When Grandpa Was A Boy, Were There Any Dinosaurs?

Tag archive: Cambridge

Thumbs Up For Turing

1935: John Maynard Keynes detested nail-biting. Aristotle had classified it as a form of “bestiality”, Keynes declared, on a par with “buggering bulls and ripping open females with a view to devouring the foetus”. In March, Keynes lunched with a candidate for a fellowship at King’s College, Cambridge, to “inspect him and his fingernails”. “He is excellent,” Keynes wrote to his wife, “there cannot be a shadow of doubt about it. Fingernails as long as yours (in proportion).” On the strength of this “infallible” guide, Keynes gave the young man the thumbs up. “And he was very nice – Turing his name.”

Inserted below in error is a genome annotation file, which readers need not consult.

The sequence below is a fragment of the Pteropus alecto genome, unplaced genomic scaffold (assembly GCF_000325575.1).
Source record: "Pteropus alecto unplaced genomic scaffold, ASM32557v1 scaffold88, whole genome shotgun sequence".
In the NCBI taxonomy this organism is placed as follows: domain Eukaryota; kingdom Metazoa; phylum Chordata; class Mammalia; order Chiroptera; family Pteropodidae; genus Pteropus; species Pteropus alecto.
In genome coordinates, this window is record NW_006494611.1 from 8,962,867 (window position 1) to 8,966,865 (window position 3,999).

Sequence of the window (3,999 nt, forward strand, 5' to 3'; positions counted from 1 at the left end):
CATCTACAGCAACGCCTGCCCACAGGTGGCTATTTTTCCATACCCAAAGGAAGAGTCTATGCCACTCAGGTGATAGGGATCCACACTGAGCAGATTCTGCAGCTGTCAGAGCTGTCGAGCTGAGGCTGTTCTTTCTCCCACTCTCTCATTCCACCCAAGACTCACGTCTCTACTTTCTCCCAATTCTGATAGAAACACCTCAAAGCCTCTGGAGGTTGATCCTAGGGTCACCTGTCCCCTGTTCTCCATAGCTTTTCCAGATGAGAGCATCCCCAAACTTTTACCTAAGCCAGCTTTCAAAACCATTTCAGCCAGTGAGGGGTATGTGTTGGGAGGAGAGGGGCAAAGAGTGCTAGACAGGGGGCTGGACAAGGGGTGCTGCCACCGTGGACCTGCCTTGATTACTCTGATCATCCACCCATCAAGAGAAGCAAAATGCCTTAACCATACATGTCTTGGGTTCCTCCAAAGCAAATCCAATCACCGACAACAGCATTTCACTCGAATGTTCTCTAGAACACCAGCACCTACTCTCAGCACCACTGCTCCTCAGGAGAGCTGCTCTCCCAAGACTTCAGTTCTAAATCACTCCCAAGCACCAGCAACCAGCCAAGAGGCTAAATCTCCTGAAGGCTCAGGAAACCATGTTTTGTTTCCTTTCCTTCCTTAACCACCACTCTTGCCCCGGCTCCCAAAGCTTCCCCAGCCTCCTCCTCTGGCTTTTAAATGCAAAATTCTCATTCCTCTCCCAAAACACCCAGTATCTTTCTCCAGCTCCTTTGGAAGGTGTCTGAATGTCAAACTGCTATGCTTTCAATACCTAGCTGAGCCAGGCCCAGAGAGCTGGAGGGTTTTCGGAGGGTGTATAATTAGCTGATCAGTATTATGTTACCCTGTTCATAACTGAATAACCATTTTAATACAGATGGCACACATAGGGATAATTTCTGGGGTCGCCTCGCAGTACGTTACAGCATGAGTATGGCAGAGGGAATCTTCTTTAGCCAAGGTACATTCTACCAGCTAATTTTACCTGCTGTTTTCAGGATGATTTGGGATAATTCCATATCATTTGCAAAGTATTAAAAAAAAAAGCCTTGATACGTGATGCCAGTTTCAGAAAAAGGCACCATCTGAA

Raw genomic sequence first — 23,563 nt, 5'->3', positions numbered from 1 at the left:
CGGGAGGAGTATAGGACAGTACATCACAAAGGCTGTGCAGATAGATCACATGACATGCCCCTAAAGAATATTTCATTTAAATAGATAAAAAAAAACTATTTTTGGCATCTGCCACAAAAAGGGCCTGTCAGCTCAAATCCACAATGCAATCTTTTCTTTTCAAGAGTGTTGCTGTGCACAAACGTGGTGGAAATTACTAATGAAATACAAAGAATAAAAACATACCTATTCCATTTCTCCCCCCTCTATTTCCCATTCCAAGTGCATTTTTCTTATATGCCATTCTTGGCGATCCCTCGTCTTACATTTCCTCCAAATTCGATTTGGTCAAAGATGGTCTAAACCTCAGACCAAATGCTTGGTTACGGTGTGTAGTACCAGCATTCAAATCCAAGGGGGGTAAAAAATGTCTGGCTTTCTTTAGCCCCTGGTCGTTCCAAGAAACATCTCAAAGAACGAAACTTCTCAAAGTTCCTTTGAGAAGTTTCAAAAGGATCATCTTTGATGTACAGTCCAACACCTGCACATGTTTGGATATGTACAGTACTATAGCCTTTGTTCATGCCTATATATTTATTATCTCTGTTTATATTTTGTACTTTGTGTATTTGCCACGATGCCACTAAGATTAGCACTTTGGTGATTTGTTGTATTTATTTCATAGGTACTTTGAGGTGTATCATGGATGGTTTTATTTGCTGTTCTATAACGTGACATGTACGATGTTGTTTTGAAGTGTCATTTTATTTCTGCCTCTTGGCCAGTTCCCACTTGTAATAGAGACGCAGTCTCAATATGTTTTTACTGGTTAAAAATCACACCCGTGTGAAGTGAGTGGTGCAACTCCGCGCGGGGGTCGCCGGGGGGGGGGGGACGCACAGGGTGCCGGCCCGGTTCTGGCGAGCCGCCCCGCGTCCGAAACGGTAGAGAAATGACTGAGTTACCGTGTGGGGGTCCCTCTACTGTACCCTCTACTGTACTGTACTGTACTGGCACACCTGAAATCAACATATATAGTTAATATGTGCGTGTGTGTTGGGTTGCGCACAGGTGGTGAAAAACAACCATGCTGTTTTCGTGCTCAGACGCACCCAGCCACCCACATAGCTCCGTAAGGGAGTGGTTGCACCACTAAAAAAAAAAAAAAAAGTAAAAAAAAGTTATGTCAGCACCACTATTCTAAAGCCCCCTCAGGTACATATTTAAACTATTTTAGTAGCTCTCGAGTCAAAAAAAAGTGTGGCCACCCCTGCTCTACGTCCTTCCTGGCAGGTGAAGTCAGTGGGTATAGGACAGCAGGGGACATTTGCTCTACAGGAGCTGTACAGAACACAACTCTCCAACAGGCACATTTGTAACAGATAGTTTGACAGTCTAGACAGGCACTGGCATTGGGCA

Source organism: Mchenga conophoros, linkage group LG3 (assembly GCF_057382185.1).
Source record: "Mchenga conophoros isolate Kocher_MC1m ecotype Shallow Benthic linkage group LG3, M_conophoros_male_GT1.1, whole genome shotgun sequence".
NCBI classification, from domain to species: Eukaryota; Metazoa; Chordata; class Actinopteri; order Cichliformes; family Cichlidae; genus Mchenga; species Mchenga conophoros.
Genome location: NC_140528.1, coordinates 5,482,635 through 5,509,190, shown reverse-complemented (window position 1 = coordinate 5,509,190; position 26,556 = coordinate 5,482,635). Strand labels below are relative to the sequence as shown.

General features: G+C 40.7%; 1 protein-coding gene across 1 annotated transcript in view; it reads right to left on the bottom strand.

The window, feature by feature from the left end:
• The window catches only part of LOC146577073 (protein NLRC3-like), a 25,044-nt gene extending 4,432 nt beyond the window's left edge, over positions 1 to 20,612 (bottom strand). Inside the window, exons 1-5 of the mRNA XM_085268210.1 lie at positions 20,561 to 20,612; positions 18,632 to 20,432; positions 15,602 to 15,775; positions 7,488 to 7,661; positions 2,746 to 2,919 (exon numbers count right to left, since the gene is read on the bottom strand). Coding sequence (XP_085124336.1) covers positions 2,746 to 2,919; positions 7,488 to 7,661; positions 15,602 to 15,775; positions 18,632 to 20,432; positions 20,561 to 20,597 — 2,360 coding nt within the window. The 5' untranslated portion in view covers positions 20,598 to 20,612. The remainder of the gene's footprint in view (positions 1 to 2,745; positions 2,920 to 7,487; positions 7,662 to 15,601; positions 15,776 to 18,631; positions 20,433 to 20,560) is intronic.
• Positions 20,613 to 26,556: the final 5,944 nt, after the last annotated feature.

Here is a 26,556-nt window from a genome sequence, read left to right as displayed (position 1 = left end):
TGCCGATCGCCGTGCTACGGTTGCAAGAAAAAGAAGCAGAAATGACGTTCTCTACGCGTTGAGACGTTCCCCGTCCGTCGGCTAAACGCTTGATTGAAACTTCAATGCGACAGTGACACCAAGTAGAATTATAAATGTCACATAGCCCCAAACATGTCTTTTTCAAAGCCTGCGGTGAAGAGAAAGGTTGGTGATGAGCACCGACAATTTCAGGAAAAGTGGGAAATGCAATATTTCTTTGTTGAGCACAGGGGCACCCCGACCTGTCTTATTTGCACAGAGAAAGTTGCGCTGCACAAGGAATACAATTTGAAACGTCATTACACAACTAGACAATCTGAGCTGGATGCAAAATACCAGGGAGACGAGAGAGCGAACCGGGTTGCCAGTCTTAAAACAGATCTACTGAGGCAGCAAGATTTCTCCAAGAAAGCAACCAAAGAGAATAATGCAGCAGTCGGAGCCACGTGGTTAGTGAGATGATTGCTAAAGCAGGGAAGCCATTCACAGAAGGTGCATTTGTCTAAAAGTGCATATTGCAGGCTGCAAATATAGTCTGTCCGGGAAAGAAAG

Source: Richard Davenport-Hines, Universal Man: The Seven Lives of John Maynard Keynes (2015), pp. 279–80

Biology Boffin

1962: Elizabeth II formally opened the Laboratory of Molecular Biology at Cambridge. The scientists had constructed models to illustrate the complexities of biological structures. The queen was very attentive. One of her accompanying ladies remarked: “I had no idea that we had all these little coloured balls inside us.”

Source: New Scientist, 31 January 1980